Valdai city. Bell museum
The city of Valdai itself is hardly of obvious interest to a tourist. But there is an attraction that is a must-see for almost everyone traveling to Valdai – the Bells Museum.
The museum is located in two buildings. One (in the photo above) is the Church of the Great Martyr Catherine (another name is Lviv Rotunda), which is an architectural monument. It is interesting that the architectural appearance of the Catherine Church is a bell. Therefore, the arrangement of bells in this museum building is clearly not accidental and is very appropriate.
The rotunda project, by the way, was developed by the architect N.A. Lvov, whose works we have already seen in the Tver region – the Znamenskoye-raek estate. Without being a specialist in architecture, the author’s style is quite obvious. This is especially evident in the example of the colonnade.
At first, I reacted to the bell museum with a certain amount of skepticism. Bells are bells. Today their practical application is minimized – churches and temples. However, my skepticism was dispelled by the guide. The entrance to the museum is paid, and the excursion program is paid separately.
The opportunity to listen to the story of a local guide is definitely worth taking advantage of, otherwise a visit to the museum (especially the first part) risks becoming a boring event and at the same time you will not get a lot of interesting information about bells and bells and you will not understand why this item itself is worthy of a separate museum.
For example, I first learned about the variety of types of bells and bells: church, shepherd, coachman, cabinet, door, ship, fire, souvenir, school, wedding … And they all sound differently.
To accommodate its unique exposition, the Valdai Bell Museum and the building have chosen a special one – an architectural monument of the 18th century, the traveling palace church of the Great Martyr Catherine. This church was designed by N.A. Lvov for Empress Catherine II on a high hill, not far from the former Moscow-Petersburg highway. The shape of the church was very common at that time – an elegant rotunda building, but at the same time it also has a colonnade, limited along the perimeter by the protruding part of the altar.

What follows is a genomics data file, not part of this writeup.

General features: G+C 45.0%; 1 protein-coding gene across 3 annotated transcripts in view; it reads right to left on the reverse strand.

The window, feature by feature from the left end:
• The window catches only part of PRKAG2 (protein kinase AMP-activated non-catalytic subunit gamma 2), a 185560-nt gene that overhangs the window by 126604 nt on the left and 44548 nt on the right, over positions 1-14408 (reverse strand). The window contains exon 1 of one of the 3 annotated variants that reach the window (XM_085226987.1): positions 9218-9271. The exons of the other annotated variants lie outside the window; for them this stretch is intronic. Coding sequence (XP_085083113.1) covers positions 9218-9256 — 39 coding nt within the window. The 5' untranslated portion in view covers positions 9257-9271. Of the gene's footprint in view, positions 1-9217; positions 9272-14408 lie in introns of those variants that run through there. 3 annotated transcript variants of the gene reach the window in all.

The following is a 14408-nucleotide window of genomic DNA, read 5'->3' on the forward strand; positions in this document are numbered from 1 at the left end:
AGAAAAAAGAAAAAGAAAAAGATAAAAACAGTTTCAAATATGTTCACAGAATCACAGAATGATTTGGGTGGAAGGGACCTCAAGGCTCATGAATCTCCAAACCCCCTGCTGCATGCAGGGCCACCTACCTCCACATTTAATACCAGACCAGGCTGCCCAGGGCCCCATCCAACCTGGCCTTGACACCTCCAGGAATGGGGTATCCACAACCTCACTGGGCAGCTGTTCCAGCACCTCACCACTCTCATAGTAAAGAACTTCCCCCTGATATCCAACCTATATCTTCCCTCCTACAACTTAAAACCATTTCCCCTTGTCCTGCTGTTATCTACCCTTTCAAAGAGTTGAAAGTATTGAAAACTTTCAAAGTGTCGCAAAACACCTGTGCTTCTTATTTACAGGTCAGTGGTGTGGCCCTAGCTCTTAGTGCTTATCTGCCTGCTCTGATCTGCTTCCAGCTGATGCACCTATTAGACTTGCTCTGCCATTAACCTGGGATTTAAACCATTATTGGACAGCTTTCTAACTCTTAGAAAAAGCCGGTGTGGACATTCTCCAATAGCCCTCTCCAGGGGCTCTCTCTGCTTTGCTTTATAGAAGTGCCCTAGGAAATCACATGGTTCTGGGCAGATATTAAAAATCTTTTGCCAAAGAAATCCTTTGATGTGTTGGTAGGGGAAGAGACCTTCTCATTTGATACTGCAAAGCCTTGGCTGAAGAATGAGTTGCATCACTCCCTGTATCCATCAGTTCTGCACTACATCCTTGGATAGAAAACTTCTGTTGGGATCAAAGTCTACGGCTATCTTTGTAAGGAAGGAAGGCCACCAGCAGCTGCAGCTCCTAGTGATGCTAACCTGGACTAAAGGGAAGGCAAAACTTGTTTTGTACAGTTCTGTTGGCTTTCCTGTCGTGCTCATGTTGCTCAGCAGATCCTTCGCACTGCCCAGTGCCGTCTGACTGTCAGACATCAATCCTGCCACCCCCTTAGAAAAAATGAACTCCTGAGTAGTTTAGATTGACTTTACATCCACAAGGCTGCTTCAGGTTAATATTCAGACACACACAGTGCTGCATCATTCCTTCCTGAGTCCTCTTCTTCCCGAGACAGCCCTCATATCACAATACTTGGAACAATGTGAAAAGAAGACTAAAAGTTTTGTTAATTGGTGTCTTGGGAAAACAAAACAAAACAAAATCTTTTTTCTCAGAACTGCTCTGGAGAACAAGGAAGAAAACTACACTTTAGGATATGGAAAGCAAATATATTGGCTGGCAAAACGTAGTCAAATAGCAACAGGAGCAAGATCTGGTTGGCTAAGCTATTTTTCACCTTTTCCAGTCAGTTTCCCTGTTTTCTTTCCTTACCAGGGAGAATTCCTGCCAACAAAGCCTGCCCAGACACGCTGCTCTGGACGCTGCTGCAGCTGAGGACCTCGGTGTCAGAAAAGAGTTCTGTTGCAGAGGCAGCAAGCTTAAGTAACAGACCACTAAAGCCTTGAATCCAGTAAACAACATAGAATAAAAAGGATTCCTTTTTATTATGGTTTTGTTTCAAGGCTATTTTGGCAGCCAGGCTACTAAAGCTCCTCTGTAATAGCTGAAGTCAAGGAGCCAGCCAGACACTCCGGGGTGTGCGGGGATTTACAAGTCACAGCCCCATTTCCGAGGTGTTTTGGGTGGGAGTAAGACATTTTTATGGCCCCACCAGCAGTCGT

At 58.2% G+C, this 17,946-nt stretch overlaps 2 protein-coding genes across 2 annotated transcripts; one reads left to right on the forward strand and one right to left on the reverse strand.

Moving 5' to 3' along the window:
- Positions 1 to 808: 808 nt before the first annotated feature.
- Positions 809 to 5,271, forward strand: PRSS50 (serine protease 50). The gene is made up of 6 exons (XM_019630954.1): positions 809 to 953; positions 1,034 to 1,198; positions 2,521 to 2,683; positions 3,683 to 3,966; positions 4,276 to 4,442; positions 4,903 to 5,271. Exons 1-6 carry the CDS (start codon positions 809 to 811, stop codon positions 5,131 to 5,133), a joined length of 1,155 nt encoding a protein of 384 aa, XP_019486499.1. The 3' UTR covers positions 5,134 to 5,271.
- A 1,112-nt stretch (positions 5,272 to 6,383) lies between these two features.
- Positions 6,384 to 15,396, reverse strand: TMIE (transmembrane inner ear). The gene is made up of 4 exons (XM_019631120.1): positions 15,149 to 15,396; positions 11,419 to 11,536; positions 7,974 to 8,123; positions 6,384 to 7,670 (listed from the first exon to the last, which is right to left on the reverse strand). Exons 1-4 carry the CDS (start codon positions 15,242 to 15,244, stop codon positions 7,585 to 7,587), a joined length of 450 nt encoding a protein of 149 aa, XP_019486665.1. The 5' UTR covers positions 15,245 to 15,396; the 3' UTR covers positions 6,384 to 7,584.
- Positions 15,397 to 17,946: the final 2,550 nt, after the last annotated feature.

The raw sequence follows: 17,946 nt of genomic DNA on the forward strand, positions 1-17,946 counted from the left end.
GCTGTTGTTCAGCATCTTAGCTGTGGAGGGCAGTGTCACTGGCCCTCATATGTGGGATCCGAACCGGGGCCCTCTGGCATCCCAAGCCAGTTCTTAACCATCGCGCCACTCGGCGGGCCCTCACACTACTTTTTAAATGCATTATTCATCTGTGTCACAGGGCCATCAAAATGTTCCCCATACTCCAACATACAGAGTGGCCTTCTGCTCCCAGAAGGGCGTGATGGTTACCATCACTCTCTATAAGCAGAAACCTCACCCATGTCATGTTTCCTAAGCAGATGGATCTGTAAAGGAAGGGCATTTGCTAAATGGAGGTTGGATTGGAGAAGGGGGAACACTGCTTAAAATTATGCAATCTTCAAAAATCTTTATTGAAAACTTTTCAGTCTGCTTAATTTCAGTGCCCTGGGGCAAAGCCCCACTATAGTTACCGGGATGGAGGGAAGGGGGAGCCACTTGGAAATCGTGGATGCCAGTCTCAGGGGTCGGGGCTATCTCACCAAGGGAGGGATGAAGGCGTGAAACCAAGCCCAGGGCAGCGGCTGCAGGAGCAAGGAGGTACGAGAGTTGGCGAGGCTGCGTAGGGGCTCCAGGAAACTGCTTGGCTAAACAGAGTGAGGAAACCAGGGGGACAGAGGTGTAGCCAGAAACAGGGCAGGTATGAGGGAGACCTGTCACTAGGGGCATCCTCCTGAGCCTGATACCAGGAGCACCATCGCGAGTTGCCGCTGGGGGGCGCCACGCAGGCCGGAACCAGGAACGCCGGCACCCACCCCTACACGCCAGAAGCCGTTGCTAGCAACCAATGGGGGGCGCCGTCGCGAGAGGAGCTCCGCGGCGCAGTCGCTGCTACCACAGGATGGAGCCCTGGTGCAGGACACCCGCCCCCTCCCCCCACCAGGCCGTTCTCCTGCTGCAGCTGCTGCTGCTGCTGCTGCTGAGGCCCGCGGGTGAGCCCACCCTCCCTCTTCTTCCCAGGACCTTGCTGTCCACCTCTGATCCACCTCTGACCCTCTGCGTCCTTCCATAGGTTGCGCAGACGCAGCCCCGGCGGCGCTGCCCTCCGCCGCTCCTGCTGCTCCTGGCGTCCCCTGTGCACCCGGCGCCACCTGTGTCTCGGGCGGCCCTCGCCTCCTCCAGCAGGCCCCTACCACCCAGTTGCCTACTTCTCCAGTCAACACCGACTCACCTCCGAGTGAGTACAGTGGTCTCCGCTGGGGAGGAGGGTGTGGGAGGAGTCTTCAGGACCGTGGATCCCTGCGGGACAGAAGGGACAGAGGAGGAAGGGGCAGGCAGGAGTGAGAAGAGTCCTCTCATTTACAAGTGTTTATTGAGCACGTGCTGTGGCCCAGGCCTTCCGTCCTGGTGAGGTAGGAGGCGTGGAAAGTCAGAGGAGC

A feature of the exposition is the fact that all the exhibits of the museum can not only be viewed, but also listened to. The bells specially installed on three belfries emit a melodic chime in the skillful hands of the museum workers. The technique and techniques of bell ringers are clearly demonstrated here, and any visitor who wishes can try to extract magic sounds from ancient bells on their own.
Valdai bells became so popular over time that workshops from other provinces began to forge them, putting the Valdai stamp. It is also worth noting that in Russia a bell was invented in which the tongue beats against the dome (the most familiar to us). In Europe, sound is achieved by swinging the dome against the tongue.
It would seem that the difference is insignificant, but the “Russian” method allows you to create bells of much larger sizes.
On the second territory of the museum, the exposition is more extensive. In addition to the bells themselves, here are shown household items mainly of the 19th century, one way or another connected with bells. There are interactive games where the visitor is invited (virtually) to harness a horse or cast a bell. You can also watch documentaries about bells.
Back watch. This is essentially the great-grandfather of the modern taximeter – the passenger could always see the trip time on the driver’s clock, placed on his back, and thus calculate the cost of the trip.
This is how our only day in Valdai turned out. Probably connoisseurs of these places will say that even a week is not enough to appreciate all the beauty of Valdai nature. And yet I am glad that Valdai and the Iversky Monastery were included in our route. But the time has come to move on – to the Northern capital, and on the way we will visit His Majesty Lord Veliky Novgorod.